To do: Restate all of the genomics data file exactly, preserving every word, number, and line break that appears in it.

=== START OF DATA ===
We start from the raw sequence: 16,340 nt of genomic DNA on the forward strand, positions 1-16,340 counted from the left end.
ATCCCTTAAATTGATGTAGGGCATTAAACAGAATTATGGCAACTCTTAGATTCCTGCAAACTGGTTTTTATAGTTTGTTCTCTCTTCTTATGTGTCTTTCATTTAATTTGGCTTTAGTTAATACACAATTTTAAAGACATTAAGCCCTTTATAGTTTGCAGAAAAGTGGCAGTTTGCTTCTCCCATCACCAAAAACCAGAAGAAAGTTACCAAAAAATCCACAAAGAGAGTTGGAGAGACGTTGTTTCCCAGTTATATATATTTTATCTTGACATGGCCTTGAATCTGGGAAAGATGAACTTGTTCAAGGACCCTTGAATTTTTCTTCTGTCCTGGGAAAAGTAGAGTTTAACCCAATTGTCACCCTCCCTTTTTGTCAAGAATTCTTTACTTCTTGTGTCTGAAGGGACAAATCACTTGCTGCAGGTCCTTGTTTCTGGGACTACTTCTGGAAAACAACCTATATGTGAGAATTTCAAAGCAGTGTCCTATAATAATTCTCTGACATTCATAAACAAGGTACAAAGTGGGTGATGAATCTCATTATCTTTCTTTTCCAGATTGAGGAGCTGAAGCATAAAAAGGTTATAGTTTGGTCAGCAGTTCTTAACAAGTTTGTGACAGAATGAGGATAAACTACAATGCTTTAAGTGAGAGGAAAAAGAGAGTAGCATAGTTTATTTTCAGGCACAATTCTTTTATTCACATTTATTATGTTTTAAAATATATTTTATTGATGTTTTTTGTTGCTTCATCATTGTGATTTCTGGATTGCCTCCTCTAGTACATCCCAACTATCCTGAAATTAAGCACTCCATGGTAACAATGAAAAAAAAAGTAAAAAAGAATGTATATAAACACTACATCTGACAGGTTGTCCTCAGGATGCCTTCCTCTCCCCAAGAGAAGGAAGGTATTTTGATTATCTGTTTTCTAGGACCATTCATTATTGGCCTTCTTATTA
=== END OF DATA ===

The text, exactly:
We start from the raw sequence: 16,340 nt of genomic DNA on the forward strand, positions 1-16,340 counted from the left end.
ATCCCTTAAATTGATGTAGGGCATTAAACAGAATTATGGCAACTCTTAGATTCCTGCAAACTGGTTTTTATAGTTTGTTCTCTCTTCTTATGTGTCTTTCATTTAATTTGGCTTTAGTTAATACACAATTTTAAAGACATTAAGCCCTTTATAGTTTGCAGAAAAGTGGCAGTTTGCTTCTCCCATCACCAAAAACCAGAAGAAAGTTACCAAAAAATCCACAAAGAGAGTTGGAGAGACGTTGTTTCCCAGTTATATATATTTTATCTTGACATGGCCTTGAATCTGGGAAAGATGAACTTGTTCAAGGACCCTTGAATTTTTCTTCTGTCCTGGGAAAAGTAGAGTTTAACCCAATTGTCACCCTCCCTTTTTGTCAAGAATTCTTTACTTCTTGTGTCTGAAGGGACAAATCACTTGCTGCAGGTCCTTGTTTCTGGGACTACTTCTGGAAAACAACCTATATGTGAGAATTTCAAAGCAGTGTCCTATAATAATTCTCTGACATTCATAAACAAGGTACAAAGTGGGTGATGAATCTCATTATCTTTCTTTTCCAGATTGAGGAGCTGAAGCATAAAAAGGTTATAGTTTGGTCAGCAGTTCTTAACAAGTTTGTGACAGAATGAGGATAAACTACAATGCTTTAAGTGAGAGGAAAAAGAGAGTAGCATAGTTTATTTTCAGGCACAATTCTTTTATTCACATTTATTATGTTTTAAAATATATTTTATTGATGTTTTTTGTTGCTTCATCATTGTGATTTCTGGATTGCCTCCTCTAGTACATCCCAACTATCCTGAAATTAAGCACTCCATGGTAACAATGAAAAAAAAAGTAAAAAAGAATGTATATAAACACTACATCTGACAGGTTGTCCTCAGGATGCCTTCCTCTCCCCAAGAGAAGGAAGGTATTTTGATTATCTGTTTTCTAGGACCATTCATTATTGGCCTTCTTATTA